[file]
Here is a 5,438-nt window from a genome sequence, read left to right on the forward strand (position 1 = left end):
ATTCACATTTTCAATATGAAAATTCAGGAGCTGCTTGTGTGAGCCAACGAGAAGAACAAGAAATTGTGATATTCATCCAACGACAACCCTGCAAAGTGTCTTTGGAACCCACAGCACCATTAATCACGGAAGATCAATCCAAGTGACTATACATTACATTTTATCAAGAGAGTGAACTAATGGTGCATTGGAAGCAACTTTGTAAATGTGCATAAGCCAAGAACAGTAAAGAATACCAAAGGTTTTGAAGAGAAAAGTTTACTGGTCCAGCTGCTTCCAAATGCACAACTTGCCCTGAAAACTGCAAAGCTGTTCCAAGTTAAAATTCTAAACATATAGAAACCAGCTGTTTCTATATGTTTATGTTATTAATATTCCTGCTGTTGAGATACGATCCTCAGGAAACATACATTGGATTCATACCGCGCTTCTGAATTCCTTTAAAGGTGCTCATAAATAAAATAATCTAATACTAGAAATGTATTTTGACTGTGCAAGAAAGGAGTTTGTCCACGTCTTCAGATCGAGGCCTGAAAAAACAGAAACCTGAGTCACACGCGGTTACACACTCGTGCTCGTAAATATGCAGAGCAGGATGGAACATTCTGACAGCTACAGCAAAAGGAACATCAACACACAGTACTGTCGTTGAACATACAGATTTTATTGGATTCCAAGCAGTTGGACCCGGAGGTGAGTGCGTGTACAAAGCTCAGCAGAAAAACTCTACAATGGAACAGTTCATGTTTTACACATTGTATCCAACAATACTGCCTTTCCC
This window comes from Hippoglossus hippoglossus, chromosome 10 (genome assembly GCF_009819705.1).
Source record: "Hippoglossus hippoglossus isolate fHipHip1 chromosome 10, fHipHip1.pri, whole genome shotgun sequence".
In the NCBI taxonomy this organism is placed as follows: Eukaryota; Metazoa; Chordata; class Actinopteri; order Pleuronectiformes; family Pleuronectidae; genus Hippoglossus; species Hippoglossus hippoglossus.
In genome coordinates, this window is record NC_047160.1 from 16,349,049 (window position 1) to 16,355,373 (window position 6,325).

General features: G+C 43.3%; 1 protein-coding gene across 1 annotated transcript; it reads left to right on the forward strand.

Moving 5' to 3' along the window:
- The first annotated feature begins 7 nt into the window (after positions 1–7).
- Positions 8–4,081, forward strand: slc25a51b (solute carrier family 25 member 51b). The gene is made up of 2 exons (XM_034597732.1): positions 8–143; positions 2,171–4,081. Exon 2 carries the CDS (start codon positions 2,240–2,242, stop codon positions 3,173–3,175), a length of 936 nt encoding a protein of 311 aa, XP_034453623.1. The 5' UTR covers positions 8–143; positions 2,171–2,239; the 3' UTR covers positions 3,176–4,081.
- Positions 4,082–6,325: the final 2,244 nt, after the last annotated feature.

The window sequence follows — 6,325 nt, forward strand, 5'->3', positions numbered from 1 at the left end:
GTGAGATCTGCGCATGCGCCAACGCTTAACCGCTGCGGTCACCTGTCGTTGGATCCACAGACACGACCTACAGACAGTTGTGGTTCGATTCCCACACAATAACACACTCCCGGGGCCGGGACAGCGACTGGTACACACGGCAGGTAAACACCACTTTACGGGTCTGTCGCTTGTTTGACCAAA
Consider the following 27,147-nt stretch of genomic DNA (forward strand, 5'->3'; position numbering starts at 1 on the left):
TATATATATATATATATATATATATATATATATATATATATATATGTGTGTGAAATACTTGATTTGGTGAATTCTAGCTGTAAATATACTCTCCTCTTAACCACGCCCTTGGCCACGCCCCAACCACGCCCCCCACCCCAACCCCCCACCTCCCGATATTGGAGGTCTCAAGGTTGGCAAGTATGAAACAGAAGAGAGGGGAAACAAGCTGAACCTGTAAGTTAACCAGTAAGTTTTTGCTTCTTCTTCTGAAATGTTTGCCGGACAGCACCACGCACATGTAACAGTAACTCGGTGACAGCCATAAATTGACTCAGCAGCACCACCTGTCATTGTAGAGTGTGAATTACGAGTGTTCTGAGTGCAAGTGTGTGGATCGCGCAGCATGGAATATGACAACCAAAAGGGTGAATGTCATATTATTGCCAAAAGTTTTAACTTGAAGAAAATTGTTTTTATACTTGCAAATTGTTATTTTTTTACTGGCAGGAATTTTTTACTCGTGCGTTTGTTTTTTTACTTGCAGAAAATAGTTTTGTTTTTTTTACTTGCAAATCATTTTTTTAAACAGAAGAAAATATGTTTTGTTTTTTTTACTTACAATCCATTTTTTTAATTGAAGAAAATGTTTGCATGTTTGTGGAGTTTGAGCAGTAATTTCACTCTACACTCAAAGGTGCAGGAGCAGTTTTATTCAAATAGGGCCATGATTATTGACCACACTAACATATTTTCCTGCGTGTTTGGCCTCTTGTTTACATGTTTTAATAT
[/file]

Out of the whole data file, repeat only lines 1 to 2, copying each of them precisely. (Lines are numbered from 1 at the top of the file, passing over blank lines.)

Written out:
Here is a 5,438-nt window from a genome sequence, read left to right on the forward strand (position 1 = left end):
ATTCACATTTTCAATATGAAAATTCAGGAGCTGCTTGTGTGAGCCAACGAGAAGAACAAGAAATTGTGATATTCATCCAACGACAACCCTGCAAAGTGTCTTTGGAACCCACAGCACCATTAATCACGGAAGATCAATCCAAGTGACTATACATTACATTTTATCAAGAGAGTGAACTAATGGTGCATTGGAAGCAACTTTGTAAATGTGCATAAGCCAAGAACAGTAAAGAATACCAAAGGTTTTGAAGAGAAAAGTTTACTGGTCCAGCTGCTTCCAAATGCACAACTTGCCCTGAAAACTGCAAAGCTGTTCCAAGTTAAAATTCTAAACATATAGAAACCAGCTGTTTCTATATGTTTATGTTATTAATATTCCTGCTGTTGAGATACGATCCTCAGGAAACATACATTGGATTCATACCGCGCTTCTGAATTCCTTTAAAGGTGCTCATAAATAAAATAATCTAATACTAGAAATGTATTTTGACTGTGCAAGAAAGGAGTTTGTCCACGTCTTCAGATCGAGGCCTGAAAAAACAGAAACCTGAGTCACACGCGGTTACACACTCGTGCTCGTAAATATGCAGAGCAGGATGGAACATTCTGACAGCTACAGCAAAAGGAACATCAACACACAGTACTGTCGTTGAACATACAGATTTTATTGGATTCCAAGCAGTTGGACCCGGAGGTGAGTGCGTGTACAAAGCTCAGCAGAAAAACTCTACAATGGAACAGTTCATGTTTTACACATTGTATCCAACAATACTGCCTTTCCC